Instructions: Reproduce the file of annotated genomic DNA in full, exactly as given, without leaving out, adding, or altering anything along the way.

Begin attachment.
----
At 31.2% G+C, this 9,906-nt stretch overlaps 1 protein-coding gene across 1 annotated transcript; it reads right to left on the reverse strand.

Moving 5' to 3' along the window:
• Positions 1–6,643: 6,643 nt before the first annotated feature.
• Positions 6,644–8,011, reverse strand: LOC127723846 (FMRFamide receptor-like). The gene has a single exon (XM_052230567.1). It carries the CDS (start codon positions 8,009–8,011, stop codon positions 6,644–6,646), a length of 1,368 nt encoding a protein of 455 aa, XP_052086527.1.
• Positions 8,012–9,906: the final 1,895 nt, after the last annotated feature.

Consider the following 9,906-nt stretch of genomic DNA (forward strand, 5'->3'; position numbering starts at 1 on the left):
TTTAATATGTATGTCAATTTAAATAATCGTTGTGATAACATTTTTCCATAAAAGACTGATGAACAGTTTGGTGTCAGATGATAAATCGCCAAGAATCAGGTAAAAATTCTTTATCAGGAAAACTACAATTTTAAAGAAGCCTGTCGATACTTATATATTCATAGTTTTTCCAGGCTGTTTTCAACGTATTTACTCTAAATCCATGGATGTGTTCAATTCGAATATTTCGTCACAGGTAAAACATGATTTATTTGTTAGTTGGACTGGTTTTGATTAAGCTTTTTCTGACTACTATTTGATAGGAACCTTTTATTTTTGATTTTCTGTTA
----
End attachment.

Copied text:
At 31.2% G+C, this 9,906-nt stretch overlaps 1 protein-coding gene across 1 annotated transcript; it reads right to left on the reverse strand.

Moving 5' to 3' along the window:
• Positions 1–6,643: 6,643 nt before the first annotated feature.
• Positions 6,644–8,011, reverse strand: LOC127723846 (FMRFamide receptor-like). The gene has a single exon (XM_052230567.1). It carries the CDS (start codon positions 8,009–8,011, stop codon positions 6,644–6,646), a length of 1,368 nt encoding a protein of 455 aa, XP_052086527.1.
• Positions 8,012–9,906: the final 1,895 nt, after the last annotated feature.

Consider the following 9,906-nt stretch of genomic DNA (forward strand, 5'->3'; position numbering starts at 1 on the left):
TTTAATATGTATGTCAATTTAAATAATCGTTGTGATAACATTTTTCCATAAAAGACTGATGAACAGTTTGGTGTCAGATGATAAATCGCCAAGAATCAGGTAAAAATTCTTTATCAGGAAAACTACAATTTTAAAGAAGCCTGTCGATACTTATATATTCATAGTTTTTCCAGGCTGTTTTCAACGTATTTACTCTAAATCCATGGATGTGTTCAATTCGAATATTTCGTCACAGGTAAAACATGATTTATTTGTTAGTTGGACTGGTTTTGATTAAGCTTTTTCTGACTACTATTTGATAGGAACCTTTTATTTTTGATTTTCTGTTA